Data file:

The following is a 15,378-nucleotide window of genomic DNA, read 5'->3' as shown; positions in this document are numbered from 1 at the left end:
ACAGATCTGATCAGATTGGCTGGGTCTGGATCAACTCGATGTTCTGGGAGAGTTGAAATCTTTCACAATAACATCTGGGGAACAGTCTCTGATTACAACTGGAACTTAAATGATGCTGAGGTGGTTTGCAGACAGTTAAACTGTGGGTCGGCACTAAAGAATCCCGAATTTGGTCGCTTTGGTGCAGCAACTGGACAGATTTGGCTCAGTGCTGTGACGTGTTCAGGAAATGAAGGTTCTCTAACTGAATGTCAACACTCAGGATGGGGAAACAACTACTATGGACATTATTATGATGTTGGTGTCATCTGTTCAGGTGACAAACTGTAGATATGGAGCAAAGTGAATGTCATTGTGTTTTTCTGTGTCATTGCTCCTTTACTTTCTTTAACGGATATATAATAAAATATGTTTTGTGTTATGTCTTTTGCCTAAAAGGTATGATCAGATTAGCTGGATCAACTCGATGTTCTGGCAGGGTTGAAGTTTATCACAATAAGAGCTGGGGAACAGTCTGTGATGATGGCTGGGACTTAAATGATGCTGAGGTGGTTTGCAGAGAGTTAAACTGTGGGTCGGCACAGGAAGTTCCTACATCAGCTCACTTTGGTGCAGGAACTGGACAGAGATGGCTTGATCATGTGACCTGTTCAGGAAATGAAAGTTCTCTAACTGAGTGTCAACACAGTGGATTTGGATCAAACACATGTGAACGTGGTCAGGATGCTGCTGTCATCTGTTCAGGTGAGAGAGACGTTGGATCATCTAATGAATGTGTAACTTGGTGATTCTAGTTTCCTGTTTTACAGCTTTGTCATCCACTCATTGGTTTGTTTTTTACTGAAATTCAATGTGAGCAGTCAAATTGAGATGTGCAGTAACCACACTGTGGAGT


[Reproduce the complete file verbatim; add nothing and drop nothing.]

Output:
The following is a 15,378-nucleotide window of genomic DNA, read 5'->3' as shown; positions in this document are numbered from 1 at the left end:
ACAGATCTGATCAGATTGGCTGGGTCTGGATCAACTCGATGTTCTGGGAGAGTTGAAATCTTTCACAATAACATCTGGGGAACAGTCTCTGATTACAACTGGAACTTAAATGATGCTGAGGTGGTTTGCAGACAGTTAAACTGTGGGTCGGCACTAAAGAATCCCGAATTTGGTCGCTTTGGTGCAGCAACTGGACAGATTTGGCTCAGTGCTGTGACGTGTTCAGGAAATGAAGGTTCTCTAACTGAATGTCAACACTCAGGATGGGGAAACAACTACTATGGACATTATTATGATGTTGGTGTCATCTGTTCAGGTGACAAACTGTAGATATGGAGCAAAGTGAATGTCATTGTGTTTTTCTGTGTCATTGCTCCTTTACTTTCTTTAACGGATATATAATAAAATATGTTTTGTGTTATGTCTTTTGCCTAAAAGGTATGATCAGATTAGCTGGATCAACTCGATGTTCTGGCAGGGTTGAAGTTTATCACAATAAGAGCTGGGGAACAGTCTGTGATGATGGCTGGGACTTAAATGATGCTGAGGTGGTTTGCAGAGAGTTAAACTGTGGGTCGGCACAGGAAGTTCCTACATCAGCTCACTTTGGTGCAGGAACTGGACAGAGATGGCTTGATCATGTGACCTGTTCAGGAAATGAAAGTTCTCTAACTGAGTGTCAACACAGTGGATTTGGATCAAACACATGTGAACGTGGTCAGGATGCTGCTGTCATCTGTTCAGGTGAGAGAGACGTTGGATCATCTAATGAATGTGTAACTTGGTGATTCTAGTTTCCTGTTTTACAGCTTTGTCATCCACTCATTGGTTTGTTTTTTACTGAAATTCAATGTGAGCAGTCAAATTGAGATGTGCAGTAACCACACTGTGGAGT